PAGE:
The UK has three tracks capable of hosting European standard series events, none of which is indoors. As part of the development of cycling facilities for the London 2012 Olympic games and Paralympic games, a velopark will be created in the Olympic park consisting of an Olympic standard BMX track with 6,000 spectator seats. After the games, the facility will remain as a permanent open-air BMX track.
Here we have a sport at which Britain excels, and Bassetlaw, which was the centre of the cycling revolution in Britain from the time of Tommy Simpson in the 1960s onwards, has one of the three BMX tracks. Will the Minister consider how much opportunities for our cyclist athletes would be improved, not least in terms of medal contention, if the BMX track at Harworth could be encased so that it is available in bad weather as well as in good weather? If that were to happen, we could be the very top team in the world, rather than just being among the top teams.
I congratulate my hon. Friend on championing some great sports. He will be aware that we have a BMX world champion in Shazane Reade, who is one of the leaders in the sport. My hon. Friend needs to speak to British Cycling, the national governing body for cycling, on the basis that it has transformed cycling. Anyone who saw the world cycling championships recently will know that Great Britain got 10 of the 17 gold medals available. Cycling is a progressive sport, and the organisation will perhaps consider my hon. Friend’s bid in the light of the new sports plans.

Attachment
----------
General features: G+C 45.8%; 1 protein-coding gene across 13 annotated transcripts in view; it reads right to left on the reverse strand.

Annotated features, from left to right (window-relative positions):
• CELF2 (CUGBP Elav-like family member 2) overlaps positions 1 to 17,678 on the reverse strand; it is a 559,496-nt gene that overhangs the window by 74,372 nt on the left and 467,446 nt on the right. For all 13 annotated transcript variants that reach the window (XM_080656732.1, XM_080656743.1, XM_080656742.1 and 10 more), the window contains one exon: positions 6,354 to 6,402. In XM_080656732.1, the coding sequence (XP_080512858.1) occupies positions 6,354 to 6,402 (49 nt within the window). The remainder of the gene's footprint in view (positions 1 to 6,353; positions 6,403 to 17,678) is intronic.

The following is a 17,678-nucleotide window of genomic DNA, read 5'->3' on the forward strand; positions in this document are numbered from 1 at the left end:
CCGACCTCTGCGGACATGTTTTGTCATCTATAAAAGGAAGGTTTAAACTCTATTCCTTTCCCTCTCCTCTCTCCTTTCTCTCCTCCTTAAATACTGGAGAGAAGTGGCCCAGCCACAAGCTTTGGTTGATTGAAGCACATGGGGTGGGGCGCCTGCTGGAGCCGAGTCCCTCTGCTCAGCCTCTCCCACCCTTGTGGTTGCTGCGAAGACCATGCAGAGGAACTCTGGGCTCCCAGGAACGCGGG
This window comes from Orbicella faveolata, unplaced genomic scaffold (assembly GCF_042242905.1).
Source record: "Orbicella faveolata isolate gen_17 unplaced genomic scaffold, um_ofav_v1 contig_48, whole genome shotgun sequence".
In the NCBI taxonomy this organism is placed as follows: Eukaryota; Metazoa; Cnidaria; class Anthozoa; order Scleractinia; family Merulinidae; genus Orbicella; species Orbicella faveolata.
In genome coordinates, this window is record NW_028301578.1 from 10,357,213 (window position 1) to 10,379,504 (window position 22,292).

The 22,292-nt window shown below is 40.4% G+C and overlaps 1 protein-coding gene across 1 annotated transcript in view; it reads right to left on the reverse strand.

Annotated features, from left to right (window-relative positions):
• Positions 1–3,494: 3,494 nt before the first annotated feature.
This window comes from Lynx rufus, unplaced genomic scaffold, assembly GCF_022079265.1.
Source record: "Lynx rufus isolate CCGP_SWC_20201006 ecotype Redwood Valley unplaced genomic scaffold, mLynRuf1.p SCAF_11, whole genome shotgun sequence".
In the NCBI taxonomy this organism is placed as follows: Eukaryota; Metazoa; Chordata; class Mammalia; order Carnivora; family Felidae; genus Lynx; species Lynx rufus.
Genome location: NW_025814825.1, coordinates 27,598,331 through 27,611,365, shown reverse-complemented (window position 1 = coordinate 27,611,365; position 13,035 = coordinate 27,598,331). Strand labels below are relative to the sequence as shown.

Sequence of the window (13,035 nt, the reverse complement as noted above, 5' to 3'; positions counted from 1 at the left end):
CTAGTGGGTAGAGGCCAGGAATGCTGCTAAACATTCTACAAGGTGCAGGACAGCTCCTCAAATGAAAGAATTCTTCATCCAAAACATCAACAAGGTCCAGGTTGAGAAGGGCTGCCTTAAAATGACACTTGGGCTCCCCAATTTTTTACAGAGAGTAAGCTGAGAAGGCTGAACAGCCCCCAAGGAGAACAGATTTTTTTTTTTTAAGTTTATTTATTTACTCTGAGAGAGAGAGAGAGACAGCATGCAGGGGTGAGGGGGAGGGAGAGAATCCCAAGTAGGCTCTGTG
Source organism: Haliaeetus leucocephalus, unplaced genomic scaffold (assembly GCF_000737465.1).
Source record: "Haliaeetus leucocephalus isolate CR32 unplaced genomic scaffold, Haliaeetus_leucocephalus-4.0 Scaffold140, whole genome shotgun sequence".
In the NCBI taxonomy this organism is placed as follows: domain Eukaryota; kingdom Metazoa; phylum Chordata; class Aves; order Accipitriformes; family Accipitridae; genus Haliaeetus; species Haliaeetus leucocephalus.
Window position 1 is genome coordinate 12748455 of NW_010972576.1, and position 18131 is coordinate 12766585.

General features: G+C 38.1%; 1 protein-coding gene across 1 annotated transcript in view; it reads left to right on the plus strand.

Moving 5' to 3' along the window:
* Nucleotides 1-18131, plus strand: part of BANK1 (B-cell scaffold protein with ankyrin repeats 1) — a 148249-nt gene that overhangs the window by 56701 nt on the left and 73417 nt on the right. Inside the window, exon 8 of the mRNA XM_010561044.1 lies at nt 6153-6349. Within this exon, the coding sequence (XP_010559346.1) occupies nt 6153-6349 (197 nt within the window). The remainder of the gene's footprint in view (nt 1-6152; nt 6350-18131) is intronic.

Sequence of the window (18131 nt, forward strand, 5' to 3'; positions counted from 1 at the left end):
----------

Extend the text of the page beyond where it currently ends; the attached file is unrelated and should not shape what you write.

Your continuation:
As the international standard cross-country mountain biking tracks are in Wales, Scotland, the north and the west, why is public money being used to create a new track in Essex, which lacks one of the key essential requirements for mountain biking—mountains? Could we not hold the event in south Wales, where there is an excellent track at Margam?
I understand that there are a few hills in Essex. However, the hon. Gentleman makes a fair point, in that we need to ensure that the recent Sport England review actually works. We need to talk to sports governing bodies to ensure that their whole sport plans will benefit everyone through different types of sport. The cycling governing bodies are leaders in reacting to proposals, and I am sure that the hon. Gentleman will be able to take up this issue with the relevant organisation.